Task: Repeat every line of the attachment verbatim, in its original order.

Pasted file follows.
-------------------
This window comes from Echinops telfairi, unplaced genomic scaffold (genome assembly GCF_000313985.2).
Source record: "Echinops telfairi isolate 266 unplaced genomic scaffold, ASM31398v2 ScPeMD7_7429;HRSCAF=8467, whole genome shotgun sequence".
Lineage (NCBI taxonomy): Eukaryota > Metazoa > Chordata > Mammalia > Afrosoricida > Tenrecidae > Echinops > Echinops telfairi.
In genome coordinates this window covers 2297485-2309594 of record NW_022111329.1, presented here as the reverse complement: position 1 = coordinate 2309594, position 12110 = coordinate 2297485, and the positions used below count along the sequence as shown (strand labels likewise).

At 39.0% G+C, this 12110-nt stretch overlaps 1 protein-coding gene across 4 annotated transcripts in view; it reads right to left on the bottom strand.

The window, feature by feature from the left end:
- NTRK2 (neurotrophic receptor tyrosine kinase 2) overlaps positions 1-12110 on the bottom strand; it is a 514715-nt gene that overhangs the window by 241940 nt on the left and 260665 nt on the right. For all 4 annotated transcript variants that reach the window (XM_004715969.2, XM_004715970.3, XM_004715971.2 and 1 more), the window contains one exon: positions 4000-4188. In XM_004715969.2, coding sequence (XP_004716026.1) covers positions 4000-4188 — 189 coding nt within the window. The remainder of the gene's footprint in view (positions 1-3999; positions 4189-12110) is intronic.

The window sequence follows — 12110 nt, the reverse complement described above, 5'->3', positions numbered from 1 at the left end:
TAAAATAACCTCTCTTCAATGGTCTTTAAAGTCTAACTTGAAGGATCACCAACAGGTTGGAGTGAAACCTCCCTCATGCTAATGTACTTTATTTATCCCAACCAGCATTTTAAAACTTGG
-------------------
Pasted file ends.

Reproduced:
This window comes from Echinops telfairi, unplaced genomic scaffold (genome assembly GCF_000313985.2).
Source record: "Echinops telfairi isolate 266 unplaced genomic scaffold, ASM31398v2 ScPeMD7_7429;HRSCAF=8467, whole genome shotgun sequence".
Lineage (NCBI taxonomy): Eukaryota > Metazoa > Chordata > Mammalia > Afrosoricida > Tenrecidae > Echinops > Echinops telfairi.
In genome coordinates this window covers 2297485-2309594 of record NW_022111329.1, presented here as the reverse complement: position 1 = coordinate 2309594, position 12110 = coordinate 2297485, and the positions used below count along the sequence as shown (strand labels likewise).

At 39.0% G+C, this 12110-nt stretch overlaps 1 protein-coding gene across 4 annotated transcripts in view; it reads right to left on the bottom strand.

The window, feature by feature from the left end:
- NTRK2 (neurotrophic receptor tyrosine kinase 2) overlaps positions 1-12110 on the bottom strand; it is a 514715-nt gene that overhangs the window by 241940 nt on the left and 260665 nt on the right. For all 4 annotated transcript variants that reach the window (XM_004715969.2, XM_004715970.3, XM_004715971.2 and 1 more), the window contains one exon: positions 4000-4188. In XM_004715969.2, coding sequence (XP_004716026.1) covers positions 4000-4188 — 189 coding nt within the window. The remainder of the gene's footprint in view (positions 1-3999; positions 4189-12110) is intronic.

The window sequence follows — 12110 nt, the reverse complement described above, 5'->3', positions numbered from 1 at the left end:
TAAAATAACCTCTCTTCAATGGTCTTTAAAGTCTAACTTGAAGGATCACCAACAGGTTGGAGTGAAACCTCCCTCATGCTAATGTACTTTATTTATCCCAACCAGCATTTTAAAACTTGG